Murder Defense

Murder, the most serious of all crimes. Murder - one of the seven deadly sins in Georgia - is the only crime for which you may be put to death in Georgia. In this state the government sanctions killing of its own citizens for one crime and one crime alone and that is murder. With that said, death by lethal injection sentences are becoming more and more rare, however, life without parole sentences, or death in prison sentences, are still commonplace for murder convictions.

With that said, murder comes in three different shapes and sizes in Georgia. There is 1) Malice Murder; 2) Felony Murder; and 3) Murder in the 2nd Degree.  We will go through each of them individually. 

Malice Murder

The Law - O.C.G.A § 16-5-1(a)

A person commits the offense of murder when he unlawfully and with malice aforethought, either express or implied, causes the death of another human being.

The Two Kinds of Malice - O.C.G.A § 16-5-1(b)

1. Express

Express malice is that deliberate intention unlawfully to take the life of another human being which is manifested by external circumstances capable of proof.

2. Implied. 

Malice shall be implied where no considerable provocation appears and where all the circumstances of the killing show an abandoned and malignant heart.

Example I

Malice murder is considered the most serious of the murder charges. An example of malice murder would be a scenario commonly called "premeditated murder." A situation where someone systematically plans the murder of another and then carries out that plan. For instance, if a wife suspects her husband to be cheating on her. So, she develops an elaborate plan to kill him. She orders a poison online, laces his food, and kills him. When charged this woman would likely face a malice murder charge. 

Example II

Two friends, Jack and Jim, are eating dinner. They decide to break into a home and take some jewelry to pawn so they'll have some money to buy Christmas presents. They carry out their plan, however, while inside of the home the owner comes in the front door. Jack, scared and unsure what to do, pulls a firearm and shoots the unsuspecting homeowner. When charged Jack would likely face a malice murder charge.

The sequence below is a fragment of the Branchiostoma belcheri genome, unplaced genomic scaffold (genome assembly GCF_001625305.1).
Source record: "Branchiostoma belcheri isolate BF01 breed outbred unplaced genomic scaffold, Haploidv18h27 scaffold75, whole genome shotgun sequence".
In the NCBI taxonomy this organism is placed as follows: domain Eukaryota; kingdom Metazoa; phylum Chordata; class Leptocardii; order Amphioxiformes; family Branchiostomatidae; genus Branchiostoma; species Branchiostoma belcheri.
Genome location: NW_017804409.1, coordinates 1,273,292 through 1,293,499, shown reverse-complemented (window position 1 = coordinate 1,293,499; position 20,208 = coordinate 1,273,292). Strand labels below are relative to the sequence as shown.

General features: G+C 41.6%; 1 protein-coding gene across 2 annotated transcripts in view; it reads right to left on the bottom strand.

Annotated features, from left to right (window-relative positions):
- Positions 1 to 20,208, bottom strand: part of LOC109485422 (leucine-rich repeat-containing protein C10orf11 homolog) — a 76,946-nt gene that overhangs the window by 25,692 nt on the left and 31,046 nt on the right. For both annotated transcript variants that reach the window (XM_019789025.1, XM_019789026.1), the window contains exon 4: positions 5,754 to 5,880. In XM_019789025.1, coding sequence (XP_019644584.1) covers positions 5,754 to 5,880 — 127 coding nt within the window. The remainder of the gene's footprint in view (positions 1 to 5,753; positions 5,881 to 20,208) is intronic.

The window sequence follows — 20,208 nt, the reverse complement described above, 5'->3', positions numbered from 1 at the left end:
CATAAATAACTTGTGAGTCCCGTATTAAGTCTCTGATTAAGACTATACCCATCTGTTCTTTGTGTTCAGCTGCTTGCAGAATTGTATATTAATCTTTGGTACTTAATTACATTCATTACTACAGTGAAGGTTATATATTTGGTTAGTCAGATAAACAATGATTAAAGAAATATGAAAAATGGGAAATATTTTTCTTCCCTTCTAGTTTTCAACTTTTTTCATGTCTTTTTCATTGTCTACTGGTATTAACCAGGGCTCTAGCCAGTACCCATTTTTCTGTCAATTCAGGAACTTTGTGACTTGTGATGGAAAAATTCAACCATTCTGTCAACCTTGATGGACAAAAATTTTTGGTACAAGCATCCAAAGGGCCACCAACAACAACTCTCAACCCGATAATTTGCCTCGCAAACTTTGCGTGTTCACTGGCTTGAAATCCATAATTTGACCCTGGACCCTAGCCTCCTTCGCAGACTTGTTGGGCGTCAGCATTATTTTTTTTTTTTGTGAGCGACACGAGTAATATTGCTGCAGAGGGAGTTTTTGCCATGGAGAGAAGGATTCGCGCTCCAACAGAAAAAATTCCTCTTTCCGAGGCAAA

Felony Murder

The Law - O.C.G.A. § 16-5-1(c)

A person commits the offense of murder when, in the commission of a felony, he or she causes the death of another human being irrespective of malice.

Example of Felony Murder

For an example of felony murder let's return to the plight of Jack and Jim from above. This time Jack and Jim are at home and they are low on cash. So, they decide to "hit a lick" on the local corner store. They don't want to hurt anyone, they are just going to show the clerk their gun to scare her, demand the money from the drawer, and get out of there quickly. 

Their plan, however, takes a turn for the worst. The clerk tells them no - she won't turn the money over. So, still not wanting to seriously hurt anyone, or for that matter kill anyone, Jim decided to strike the clerk with the firearm - hoping to gain her compliance. When he struck her with the firearm, however, she fell and hit her head and died. 

By no means was Jim trying to kill the clerk and he in no way intentionally killed her. He nonetheless will likely be charged with felony murder under Georgia law because during the commission of committing an armed robbery he caused the death of the store clerk.

Punishment for Malice Murder & Felony Murder

There are only three sentencing options for someone convicted of malice murder. 

1. Life without Parole - a person sentenced to life without parole will serve the remainder of their time on earth in the state penitentiary with no possibility of ever being released, assuming their conviction stands.